Sitting in that waiting room, I thought back about what I had done that could put me at risk.
3 sexual partners. I was still discovering sex (no school teaches you about gay sex, so we have to learn by ourselves), but it was all safe. Most of it didn’t even include any penetration.
And there I was, scared to death. I was certain I was HIV positive. How couldn’t I be? I was a sexually active gay man, and that, from what I had heard, was the riskiest thing to be.
I was 18, and AIDS was still a scary monster out to get all the sinful gay boys. I think they make you wait in that waiting room as long as possible, just so that you would be forced to look back and think about every single thing you ever did that could possibly put you at risk of contracting the virus. It’s horrible.
As this was in the 90s, we still had to wait a full week before getting test results. I hadn’t slept properly that entire week, certainly didn’t feel any sexual drive, and I must’ve lost at least a couple kilos.
And now, here I was, about to get a life sentence from the nurse, my heart racing, my palms sweating, and my stomach tied in the tightest knots.
When the nurse called out my name, I could barely breathe as I walked into the small room, and she closed the door.
It should’ve never been this way.
A few minutes of rationalizing should have made me realize that there really was nothing to worry about. Yet I was unable to be rational.
I’ve grown up in societies (Beirut and Los Angeles) where HIV and AIDS prevention campaigns were centered around death, sin, and gay sex. The approach of all these campaigns has always been to scare people into being safe. If you don’t use a condom, you get AIDS, then you die. As easy as 1, 2, 3.
Unfortunately, this approach has horrifying side effects.
– Gay men of my generation have developed a fear of sex that is completely irrational. We have all, at some point in our sexual lives, be convinced that we were HIV positive.
– AIDS has become a sex partner for many of us, whether or not it is there or not. It’s like the virus is there, in bed with our partners, starring at us, judging us, and ready to punish us for everything we’re doing.
– It leads us to act irresponsibly. We want to get rid of this bedfellow. We don’t want it around. 2 solutions: ignore it (unsafe behavior) or join it (bareback). Either way, it’s unhealthy.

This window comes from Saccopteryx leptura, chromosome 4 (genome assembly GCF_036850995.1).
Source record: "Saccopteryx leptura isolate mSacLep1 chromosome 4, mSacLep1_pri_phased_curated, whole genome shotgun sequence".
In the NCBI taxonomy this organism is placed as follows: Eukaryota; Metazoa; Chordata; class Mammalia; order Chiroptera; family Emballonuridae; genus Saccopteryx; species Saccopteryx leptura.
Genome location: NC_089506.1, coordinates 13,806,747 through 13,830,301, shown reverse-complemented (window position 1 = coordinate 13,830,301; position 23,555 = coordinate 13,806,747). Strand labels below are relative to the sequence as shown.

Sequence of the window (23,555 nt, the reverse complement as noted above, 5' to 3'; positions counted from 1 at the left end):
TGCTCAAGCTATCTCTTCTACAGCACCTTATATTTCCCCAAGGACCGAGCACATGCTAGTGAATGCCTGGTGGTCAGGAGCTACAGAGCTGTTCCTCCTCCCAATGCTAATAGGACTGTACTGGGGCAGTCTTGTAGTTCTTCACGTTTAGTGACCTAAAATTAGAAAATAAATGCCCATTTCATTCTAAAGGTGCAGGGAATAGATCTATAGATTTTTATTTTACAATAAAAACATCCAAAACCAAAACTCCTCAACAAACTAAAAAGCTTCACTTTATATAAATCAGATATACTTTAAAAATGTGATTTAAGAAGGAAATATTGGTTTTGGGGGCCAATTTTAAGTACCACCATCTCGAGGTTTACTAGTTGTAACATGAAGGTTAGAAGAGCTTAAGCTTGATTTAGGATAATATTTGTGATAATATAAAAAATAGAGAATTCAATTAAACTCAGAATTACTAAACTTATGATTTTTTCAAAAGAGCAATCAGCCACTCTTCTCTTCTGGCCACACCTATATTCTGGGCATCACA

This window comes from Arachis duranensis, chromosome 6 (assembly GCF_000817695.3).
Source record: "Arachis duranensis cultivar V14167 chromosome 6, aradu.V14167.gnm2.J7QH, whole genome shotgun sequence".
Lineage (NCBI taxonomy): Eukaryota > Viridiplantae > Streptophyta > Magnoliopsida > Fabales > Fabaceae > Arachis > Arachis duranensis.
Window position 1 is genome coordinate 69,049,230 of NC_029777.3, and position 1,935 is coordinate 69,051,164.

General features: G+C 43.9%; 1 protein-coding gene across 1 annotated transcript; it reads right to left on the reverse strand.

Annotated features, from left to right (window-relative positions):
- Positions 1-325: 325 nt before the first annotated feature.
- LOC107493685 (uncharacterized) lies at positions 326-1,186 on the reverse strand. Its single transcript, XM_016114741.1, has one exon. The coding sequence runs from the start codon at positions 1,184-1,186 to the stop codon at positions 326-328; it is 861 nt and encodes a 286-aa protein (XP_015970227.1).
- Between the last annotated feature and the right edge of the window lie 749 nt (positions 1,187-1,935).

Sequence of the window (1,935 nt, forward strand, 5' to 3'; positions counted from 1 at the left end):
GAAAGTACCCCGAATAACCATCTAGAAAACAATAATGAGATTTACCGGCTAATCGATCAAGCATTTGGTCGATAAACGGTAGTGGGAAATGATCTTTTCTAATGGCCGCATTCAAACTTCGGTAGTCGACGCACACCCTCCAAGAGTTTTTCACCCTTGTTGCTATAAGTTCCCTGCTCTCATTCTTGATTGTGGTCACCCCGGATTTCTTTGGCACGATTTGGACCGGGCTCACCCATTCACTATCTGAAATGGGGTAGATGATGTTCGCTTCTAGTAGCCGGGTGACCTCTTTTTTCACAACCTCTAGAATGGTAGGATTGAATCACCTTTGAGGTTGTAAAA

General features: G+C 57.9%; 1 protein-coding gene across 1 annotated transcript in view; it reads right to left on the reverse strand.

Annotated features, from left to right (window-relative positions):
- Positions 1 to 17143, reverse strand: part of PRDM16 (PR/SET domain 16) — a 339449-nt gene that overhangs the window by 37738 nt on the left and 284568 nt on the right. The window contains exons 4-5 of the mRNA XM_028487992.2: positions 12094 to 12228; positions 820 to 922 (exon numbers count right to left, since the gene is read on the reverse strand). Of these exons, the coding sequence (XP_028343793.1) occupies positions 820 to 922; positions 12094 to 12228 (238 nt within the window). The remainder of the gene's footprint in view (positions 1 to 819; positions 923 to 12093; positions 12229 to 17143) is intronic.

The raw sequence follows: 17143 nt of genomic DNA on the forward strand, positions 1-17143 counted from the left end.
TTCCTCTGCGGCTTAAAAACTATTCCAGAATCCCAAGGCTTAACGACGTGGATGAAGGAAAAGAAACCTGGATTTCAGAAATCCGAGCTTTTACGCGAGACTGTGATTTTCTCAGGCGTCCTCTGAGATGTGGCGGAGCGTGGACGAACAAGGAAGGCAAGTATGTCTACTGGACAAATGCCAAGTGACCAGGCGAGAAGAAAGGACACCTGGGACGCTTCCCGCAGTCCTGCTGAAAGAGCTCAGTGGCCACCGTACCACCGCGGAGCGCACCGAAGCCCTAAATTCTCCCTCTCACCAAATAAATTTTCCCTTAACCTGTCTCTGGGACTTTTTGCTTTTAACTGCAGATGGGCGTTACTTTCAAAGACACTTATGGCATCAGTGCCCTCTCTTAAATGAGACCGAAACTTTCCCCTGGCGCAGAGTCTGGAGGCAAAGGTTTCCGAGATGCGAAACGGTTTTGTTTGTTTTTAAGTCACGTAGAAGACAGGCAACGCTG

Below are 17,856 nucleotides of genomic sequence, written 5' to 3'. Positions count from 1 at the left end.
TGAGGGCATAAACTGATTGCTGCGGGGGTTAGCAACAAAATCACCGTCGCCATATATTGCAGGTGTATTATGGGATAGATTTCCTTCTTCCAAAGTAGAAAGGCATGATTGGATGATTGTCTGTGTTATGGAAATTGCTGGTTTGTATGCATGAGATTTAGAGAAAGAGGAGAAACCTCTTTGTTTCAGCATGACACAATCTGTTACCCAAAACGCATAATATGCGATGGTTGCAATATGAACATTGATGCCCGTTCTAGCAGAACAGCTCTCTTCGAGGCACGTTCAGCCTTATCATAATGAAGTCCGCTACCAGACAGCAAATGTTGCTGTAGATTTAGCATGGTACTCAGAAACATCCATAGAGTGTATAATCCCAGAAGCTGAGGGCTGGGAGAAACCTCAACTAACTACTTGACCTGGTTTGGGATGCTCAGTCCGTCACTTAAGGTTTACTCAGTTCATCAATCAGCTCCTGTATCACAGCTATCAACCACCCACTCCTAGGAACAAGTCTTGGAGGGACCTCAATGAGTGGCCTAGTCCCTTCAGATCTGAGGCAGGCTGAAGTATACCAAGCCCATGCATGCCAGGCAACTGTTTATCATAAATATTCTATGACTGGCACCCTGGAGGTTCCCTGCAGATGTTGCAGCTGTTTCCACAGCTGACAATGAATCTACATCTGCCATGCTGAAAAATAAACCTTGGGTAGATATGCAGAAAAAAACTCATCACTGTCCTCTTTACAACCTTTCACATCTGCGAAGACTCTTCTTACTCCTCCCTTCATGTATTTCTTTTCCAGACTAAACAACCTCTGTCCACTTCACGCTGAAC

– It turns us into hypochondriacs, making us doubt ourselves, live in stress, and ruining the enjoyment of the moment.
– It stigmatizes people who are actually HIV positive and it makes them believe that they have just received a death sentence.
Many years later, the early public approaches to AIDS still haunt me. I have spent the last 10 years of my life working on various projects related to sexual health, mostly working with people who live with HIV or AIDS. I now consider myself a person quite knowledgeable when it comes to prevention and treatment. I have focused most of my work on fighting the stigma and discrimination linked to HIV and AIDS that came out of the early approach to the virus.
But even without any of that, the damage that has been done to the sex lives of gay men is obvious from any conversation with them. I get way too many midnight phone calls from panicking friends who are convinced they are HIV positive, despite the lack of any rational reason for these late night epiphanies.
I’m not saying that we should just fuck carelessly. HIV is still a problem, and it should not be taken lightly.
I am just saying that we should fuck all we want, using our logic and basic safer sex skills. We need to freak out about AIDS the way we might freak out about any of the other STIs. They’re no fun, some are really dangerous, but they don’t make us insecure or become our obsessions.
Our reactions (or counter-reactions) to AIDS have plagued us for way too long. Let’s start enjoying (safer) sex again. If we don’t fear it, we can address it. If we don’t fear it, we can take ownership of our sex lives again.